France should stop selling arms to UAE and Saudi Arabia – .

France should stop selling arms to UAE and Saudi Arabia – .

This week, French President Emmanuel Macron will visit the United Arab Emirates (UAE), Saudi Arabia and Qatar, with a large delegation of French ministers and top business leaders. In the United Arab Emirates, he will apparently finalize an arms deal, while in all three countries he is expected to denounce human rights violations.

According to the media, Emmanuel Macron’s visit to the United Arab Emirates on December 3, in addition to celebrating the country’s 50th anniversary, would have the main objective of finalizing the sale of dozens of Rafale fighter jets produced by the French company Dassault. Aviation. France is promoting these sales even though the United Arab Emirates has played a leading role in the military operations of the Saudi Arabia-led coalition in Yemen. The UAE was also involved in the latest conflict in Libya, which ended in June 2020, where UAE forces killed civilians in illegal airstrikes and drones, while providing weapons and ammunition. to abusive local forces. Yet the United Arab Emirates ranks 5th among France’s arms customers between 2011 and 2020.

Macron will then go to Saudi Arabia, the biggest buyer of French arms in 2020. France has stubbornly continued its arms exports to Saudi Arabia in defiance of UN experts who have called on France and d ‘others to stop exports to the coalition because they could be used to commit illegal attacks or even war crimes.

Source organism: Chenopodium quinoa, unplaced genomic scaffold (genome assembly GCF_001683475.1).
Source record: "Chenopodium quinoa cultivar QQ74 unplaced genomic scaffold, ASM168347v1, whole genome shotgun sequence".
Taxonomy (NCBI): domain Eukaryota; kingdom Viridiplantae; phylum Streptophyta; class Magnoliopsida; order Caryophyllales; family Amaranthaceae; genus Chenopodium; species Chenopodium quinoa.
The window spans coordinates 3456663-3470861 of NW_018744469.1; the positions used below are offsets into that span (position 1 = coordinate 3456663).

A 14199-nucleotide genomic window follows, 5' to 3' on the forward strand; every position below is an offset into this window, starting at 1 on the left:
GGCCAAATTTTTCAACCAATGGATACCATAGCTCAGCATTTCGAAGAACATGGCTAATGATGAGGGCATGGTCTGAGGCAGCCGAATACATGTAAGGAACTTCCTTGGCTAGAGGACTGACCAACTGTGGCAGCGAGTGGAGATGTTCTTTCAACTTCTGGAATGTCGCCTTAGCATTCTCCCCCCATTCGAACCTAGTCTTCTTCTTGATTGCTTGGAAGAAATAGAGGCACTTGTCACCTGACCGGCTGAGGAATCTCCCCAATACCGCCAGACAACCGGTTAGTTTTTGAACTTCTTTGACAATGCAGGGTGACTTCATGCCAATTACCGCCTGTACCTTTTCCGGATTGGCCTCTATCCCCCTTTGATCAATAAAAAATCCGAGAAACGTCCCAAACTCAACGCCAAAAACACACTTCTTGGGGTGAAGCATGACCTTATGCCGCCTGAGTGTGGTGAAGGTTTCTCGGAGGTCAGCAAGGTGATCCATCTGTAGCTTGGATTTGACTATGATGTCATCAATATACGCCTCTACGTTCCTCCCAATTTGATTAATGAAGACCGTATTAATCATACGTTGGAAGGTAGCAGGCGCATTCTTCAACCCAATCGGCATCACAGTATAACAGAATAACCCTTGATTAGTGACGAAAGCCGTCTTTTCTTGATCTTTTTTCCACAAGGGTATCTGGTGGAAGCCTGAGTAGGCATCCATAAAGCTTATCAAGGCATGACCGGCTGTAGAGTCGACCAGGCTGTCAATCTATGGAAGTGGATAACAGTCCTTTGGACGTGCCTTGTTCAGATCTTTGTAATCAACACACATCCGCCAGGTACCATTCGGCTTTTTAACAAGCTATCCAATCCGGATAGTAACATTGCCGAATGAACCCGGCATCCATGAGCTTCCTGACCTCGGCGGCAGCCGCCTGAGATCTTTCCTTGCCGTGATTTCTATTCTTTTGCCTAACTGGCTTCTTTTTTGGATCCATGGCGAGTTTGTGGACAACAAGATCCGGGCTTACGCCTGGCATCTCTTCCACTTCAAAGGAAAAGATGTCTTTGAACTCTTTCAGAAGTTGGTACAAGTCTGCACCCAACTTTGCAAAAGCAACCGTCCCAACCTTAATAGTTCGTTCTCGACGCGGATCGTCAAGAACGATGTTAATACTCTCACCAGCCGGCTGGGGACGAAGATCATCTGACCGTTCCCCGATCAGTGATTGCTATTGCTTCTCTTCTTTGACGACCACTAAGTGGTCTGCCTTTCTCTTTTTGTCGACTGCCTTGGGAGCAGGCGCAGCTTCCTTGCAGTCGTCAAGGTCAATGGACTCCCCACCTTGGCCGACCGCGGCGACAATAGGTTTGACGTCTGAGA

France’s support for the United Arab Emirates and Saudi Arabia is all the more reprehensible as their leaders have failed to improve their countries’ dire human rights records at the national level, despite their efforts public relations efforts to portray themselves as progressive and tolerant internationally are in full swing. While there is little hope that Macron will condition France’s support for concrete progress in this area, he should at the very least publicly call on the UAE to release Ahmed Mansoor and other dissidents. Likewise, in Saudi Arabia, he is expected to address the atrocious murder of Jamal Khashoggi in 2018. To remain silent on these issues would amount to turning a blind eye to serious human rights violations.

In Qatar, Macron is expected to tackle human rights violations against migrant workers ahead of the 2022 FIFA World Cup, which will be held there.

France’s arms sales and the protection of questionable military partnerships in the name of the fight against terrorism and to the detriment of human rights will remain a stain in Macron’s diplomatic record.


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